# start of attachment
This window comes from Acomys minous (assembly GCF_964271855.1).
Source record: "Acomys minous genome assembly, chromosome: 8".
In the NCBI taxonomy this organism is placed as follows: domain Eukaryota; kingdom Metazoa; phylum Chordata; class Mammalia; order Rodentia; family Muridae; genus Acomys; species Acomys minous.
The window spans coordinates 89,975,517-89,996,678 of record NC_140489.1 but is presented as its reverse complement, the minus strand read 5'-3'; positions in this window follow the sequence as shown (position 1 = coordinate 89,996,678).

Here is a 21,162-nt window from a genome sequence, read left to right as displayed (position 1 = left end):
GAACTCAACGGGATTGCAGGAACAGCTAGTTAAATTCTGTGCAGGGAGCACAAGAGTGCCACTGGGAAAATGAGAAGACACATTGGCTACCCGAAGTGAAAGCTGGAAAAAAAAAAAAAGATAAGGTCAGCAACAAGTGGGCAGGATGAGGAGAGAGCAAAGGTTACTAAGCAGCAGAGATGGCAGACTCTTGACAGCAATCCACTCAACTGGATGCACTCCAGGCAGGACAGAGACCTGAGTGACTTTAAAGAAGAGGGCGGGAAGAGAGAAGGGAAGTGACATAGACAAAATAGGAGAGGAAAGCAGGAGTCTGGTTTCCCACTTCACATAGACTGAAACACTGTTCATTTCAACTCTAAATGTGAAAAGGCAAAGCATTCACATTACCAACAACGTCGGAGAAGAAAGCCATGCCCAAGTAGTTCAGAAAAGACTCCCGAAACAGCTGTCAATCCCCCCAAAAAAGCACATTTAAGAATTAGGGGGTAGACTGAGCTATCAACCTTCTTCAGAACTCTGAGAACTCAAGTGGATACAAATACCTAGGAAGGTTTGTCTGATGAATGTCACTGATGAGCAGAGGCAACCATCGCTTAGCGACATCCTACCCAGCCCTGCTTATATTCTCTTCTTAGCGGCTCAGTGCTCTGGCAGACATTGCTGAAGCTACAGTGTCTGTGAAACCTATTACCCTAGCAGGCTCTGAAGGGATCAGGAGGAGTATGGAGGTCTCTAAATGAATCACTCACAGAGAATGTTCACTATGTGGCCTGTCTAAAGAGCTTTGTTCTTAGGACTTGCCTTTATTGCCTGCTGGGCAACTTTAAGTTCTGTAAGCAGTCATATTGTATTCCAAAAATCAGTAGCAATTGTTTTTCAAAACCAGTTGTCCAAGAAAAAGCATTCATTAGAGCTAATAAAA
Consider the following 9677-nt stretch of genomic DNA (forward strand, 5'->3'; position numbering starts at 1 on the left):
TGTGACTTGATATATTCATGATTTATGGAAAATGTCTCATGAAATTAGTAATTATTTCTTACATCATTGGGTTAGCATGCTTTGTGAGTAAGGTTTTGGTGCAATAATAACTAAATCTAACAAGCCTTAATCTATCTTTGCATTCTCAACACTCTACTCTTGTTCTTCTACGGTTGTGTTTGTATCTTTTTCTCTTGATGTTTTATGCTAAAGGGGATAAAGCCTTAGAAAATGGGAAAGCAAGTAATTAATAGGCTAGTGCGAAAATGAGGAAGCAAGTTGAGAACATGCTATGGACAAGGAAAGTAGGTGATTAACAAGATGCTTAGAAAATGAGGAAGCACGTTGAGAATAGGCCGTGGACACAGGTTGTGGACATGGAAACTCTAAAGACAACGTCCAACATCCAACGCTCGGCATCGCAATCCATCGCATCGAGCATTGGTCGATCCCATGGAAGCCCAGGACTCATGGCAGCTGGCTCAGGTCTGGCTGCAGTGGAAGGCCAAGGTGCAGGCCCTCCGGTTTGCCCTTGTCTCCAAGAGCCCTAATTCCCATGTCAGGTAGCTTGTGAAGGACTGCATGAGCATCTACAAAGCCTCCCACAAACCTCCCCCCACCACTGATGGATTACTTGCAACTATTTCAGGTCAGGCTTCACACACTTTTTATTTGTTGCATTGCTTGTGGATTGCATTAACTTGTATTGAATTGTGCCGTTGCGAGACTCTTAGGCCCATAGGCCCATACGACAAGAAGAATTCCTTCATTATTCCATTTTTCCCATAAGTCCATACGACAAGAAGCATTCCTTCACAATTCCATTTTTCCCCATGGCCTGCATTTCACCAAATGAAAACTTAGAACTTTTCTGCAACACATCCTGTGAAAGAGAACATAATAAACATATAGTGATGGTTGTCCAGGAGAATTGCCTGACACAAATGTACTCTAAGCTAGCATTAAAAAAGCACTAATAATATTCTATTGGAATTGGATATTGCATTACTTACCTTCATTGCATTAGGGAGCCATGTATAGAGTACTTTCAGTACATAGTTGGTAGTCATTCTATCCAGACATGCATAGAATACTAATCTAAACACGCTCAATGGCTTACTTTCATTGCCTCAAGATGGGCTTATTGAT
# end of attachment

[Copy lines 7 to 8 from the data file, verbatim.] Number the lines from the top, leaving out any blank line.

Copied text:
Consider the following 9677-nt stretch of genomic DNA (forward strand, 5'->3'; position numbering starts at 1 on the left):
TGTGACTTGATATATTCATGATTTATGGAAAATGTCTCATGAAATTAGTAATTATTTCTTACATCATTGGGTTAGCATGCTTTGTGAGTAAGGTTTTGGTGCAATAATAACTAAATCTAACAAGCCTTAATCTATCTTTGCATTCTCAACACTCTACTCTTGTTCTTCTACGGTTGTGTTTGTATCTTTTTCTCTTGATGTTTTATGCTAAAGGGGATAAAGCCTTAGAAAATGGGAAAGCAAGTAATTAATAGGCTAGTGCGAAAATGAGGAAGCAAGTTGAGAACATGCTATGGACAAGGAAAGTAGGTGATTAACAAGATGCTTAGAAAATGAGGAAGCACGTTGAGAATAGGCCGTGGACACAGGTTGTGGACATGGAAACTCTAAAGACAACGTCCAACATCCAACGCTCGGCATCGCAATCCATCGCATCGAGCATTGGTCGATCCCATGGAAGCCCAGGACTCATGGCAGCTGGCTCAGGTCTGGCTGCAGTGGAAGGCCAAGGTGCAGGCCCTCCGGTTTGCCCTTGTCTCCAAGAGCCCTAATTCCCATGTCAGGTAGCTTGTGAAGGACTGCATGAGCATCTACAAAGCCTCCCACAAACCTCCCCCCACCACTGATGGATTACTTGCAACTATTTCAGGTCAGGCTTCACACACTTTTTATTTGTTGCATTGCTTGTGGATTGCATTAACTTGTATTGAATTGTGCCGTTGCGAGACTCTTAGGCCCATAGGCCCATACGACAAGAAGAATTCCTTCATTATTCCATTTTTCCCATAAGTCCATACGACAAGAAGCATTCCTTCACAATTCCATTTTTCCCCATGGCCTGCATTTCACCAAATGAAAACTTAGAACTTTTCTGCAACACATCCTGTGAAAGAGAACATAATAAACATATAGTGATGGTTGTCCAGGAGAATTGCCTGACACAAATGTACTCTAAGCTAGCATTAAAAAAGCACTAATAATATTCTATTGGAATTGGATATTGCATTACTTACCTTCATTGCATTAGGGAGCCATGTATAGAGTACTTTCAGTACATAGTTGGTAGTCATTCTATCCAGACATGCATAGAATACTAATCTAAACACGCTCAATGGCTTACTTTCATTGCCTCAAGATGGGCTTATTGAT